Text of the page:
Seminar: What have we learned so far about MIMO in mobile systems?
Speaker: Dr. Bertrand M. Hochwald
Faculty Host: Professor Elza Erkip
Fourth-generation mobile wireless multiuser systems such as WiMax are now being deployed with multiple-antennas at both the transmitter and receiver. These multiple-input-multiple-output (MIMO) deployments are modest in the number of antennas, typically two at the basestation and two at the mobile. We have had some time now to evaluate the effectiveness of MIMO in live mobile networks, and what have we learned?
Once MIMO is enabled it is rarely turned off again. It "sells well" and performs even better. The promise of high spectral efficiencies often dominates MIMO discussions, but there are other perhaps less-obvious reasons why MIMO is is being welcomed. I will discuss what we have learned so far using field data from our deployments, and speculate on the role of MIMO in systems to come.
Bertrand M. Hochwald was born in New York, NY. He received his undergraduate education from Swarthmore College, Swarthmore, PA. He received a M.S. degree in electrical engineering from Duke University, Durham, NC, and a M.A. degree in statistics and the Ph.D. degree in electrical engineering from Yale University, New Haven, CT.
From 1986 to 1989, he worked for the Department of Defense, Fort Meade, MD. After completing graduate school he was a Research Associate and Visiting Assistant Professor at the Coordinated Science Laboratory, University of Illinois, Urbana-Champaign. In September 1996, he joined the Mathematics of Communications Research Department at Bell Laboratories, Lucent Technologies, Murray Hill, NJ where he was a Distinguished Member of the Technical Staff.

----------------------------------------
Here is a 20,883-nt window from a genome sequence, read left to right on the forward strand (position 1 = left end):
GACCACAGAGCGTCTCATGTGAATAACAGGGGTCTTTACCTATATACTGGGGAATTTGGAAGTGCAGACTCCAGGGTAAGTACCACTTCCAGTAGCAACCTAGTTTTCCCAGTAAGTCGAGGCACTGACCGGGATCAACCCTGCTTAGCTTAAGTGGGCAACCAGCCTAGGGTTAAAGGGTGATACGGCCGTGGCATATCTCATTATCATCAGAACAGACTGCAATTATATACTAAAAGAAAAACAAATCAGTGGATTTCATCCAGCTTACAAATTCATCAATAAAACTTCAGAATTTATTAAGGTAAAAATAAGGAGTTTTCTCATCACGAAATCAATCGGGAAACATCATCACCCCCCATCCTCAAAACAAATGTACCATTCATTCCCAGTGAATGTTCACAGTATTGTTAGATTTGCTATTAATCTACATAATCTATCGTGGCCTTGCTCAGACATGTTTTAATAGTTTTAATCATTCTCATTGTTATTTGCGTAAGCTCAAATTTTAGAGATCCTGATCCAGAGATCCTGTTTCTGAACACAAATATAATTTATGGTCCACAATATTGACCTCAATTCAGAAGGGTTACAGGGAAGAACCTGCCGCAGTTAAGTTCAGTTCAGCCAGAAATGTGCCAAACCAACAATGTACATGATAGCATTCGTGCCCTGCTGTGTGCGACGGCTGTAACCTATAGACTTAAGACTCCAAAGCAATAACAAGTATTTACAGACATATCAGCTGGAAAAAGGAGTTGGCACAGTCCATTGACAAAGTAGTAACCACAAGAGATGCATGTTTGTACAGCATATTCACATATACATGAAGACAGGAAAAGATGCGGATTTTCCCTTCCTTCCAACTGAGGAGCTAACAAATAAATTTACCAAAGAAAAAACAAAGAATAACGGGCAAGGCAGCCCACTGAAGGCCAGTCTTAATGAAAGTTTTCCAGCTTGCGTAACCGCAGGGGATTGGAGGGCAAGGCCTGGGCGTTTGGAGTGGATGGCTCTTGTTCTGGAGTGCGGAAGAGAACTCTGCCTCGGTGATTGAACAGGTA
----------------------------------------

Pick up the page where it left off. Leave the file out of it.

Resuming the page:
In 2005 he joined Beceem Communications, Santa Clara, CA, as their Chief Scientist, and in 2009 as Vice-President of Systems Engineering. He is also currently a Consulting Professor in Electrical Engineering at Stanford University, Palo Alto, CA.
He has several patents in the field of wireless communication and is the recipient of several achievement awards while employed at the Department of Defense and the Prize Teaching Fellowship at Yale University. He has taught at the University of Illinois and Columbia University. He has served as an Editor for several IEEE journals and given plenary and invited talks on various aspects of signal processing and communications. He has co-invented several well-known multiple-antenna techniques, including a differential method, linear dispersion codes, and multi-user methods. His papers have been listed by Thomson ISI as most-cited in multiple years.
In 2006, he received the Stephen O. Rice Prize for the best paper published in the IEEE Transactions on Communications. He is a Fellow of the IEEE.